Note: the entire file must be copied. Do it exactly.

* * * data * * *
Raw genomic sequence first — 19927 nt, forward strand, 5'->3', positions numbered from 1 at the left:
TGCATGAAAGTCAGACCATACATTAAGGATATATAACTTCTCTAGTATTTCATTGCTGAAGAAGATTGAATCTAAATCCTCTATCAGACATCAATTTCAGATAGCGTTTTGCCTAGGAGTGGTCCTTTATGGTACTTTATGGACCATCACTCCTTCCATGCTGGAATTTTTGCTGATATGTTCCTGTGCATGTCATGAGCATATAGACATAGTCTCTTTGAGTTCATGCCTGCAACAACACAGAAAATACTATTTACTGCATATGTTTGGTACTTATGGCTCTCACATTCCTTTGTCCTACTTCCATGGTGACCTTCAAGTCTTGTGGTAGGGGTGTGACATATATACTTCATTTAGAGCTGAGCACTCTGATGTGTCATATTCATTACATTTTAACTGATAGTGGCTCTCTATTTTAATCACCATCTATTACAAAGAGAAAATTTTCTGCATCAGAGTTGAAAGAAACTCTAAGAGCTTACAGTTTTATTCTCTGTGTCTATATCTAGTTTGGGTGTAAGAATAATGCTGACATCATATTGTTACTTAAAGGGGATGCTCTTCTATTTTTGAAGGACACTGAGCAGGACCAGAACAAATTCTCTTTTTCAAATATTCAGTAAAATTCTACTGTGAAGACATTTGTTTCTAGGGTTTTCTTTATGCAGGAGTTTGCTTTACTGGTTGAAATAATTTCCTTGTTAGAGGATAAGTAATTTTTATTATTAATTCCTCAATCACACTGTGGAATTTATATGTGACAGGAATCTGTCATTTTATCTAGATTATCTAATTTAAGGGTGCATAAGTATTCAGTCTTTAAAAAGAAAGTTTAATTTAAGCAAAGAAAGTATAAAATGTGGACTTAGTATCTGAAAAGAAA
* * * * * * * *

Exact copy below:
Raw genomic sequence first — 19927 nt, forward strand, 5'->3', positions numbered from 1 at the left:
TGCATGAAAGTCAGACCATACATTAAGGATATATAACTTCTCTAGTATTTCATTGCTGAAGAAGATTGAATCTAAATCCTCTATCAGACATCAATTTCAGATAGCGTTTTGCCTAGGAGTGGTCCTTTATGGTACTTTATGGACCATCACTCCTTCCATGCTGGAATTTTTGCTGATATGTTCCTGTGCATGTCATGAGCATATAGACATAGTCTCTTTGAGTTCATGCCTGCAACAACACAGAAAATACTATTTACTGCATATGTTTGGTACTTATGGCTCTCACATTCCTTTGTCCTACTTCCATGGTGACCTTCAAGTCTTGTGGTAGGGGTGTGACATATATACTTCATTTAGAGCTGAGCACTCTGATGTGTCATATTCATTACATTTTAACTGATAGTGGCTCTCTATTTTAATCACCATCTATTACAAAGAGAAAATTTTCTGCATCAGAGTTGAAAGAAACTCTAAGAGCTTACAGTTTTATTCTCTGTGTCTATATCTAGTTTGGGTGTAAGAATAATGCTGACATCATATTGTTACTTAAAGGGGATGCTCTTCTATTTTTGAAGGACACTGAGCAGGACCAGAACAAATTCTCTTTTTCAAATATTCAGTAAAATTCTACTGTGAAGACATTTGTTTCTAGGGTTTTCTTTATGCAGGAGTTTGCTTTACTGGTTGAAATAATTTCCTTGTTAGAGGATAAGTAATTTTTATTATTAATTCCTCAATCACACTGTGGAATTTATATGTGACAGGAATCTGTCATTTTATCTAGATTATCTAATTTAAGGGTGCATAAGTATTCAGTCTTTAAAAAGAAAGTTTAATTTAAGCAAAGAAAGTATAAAATGTGGACTTAGTATCTGAAAAGAAA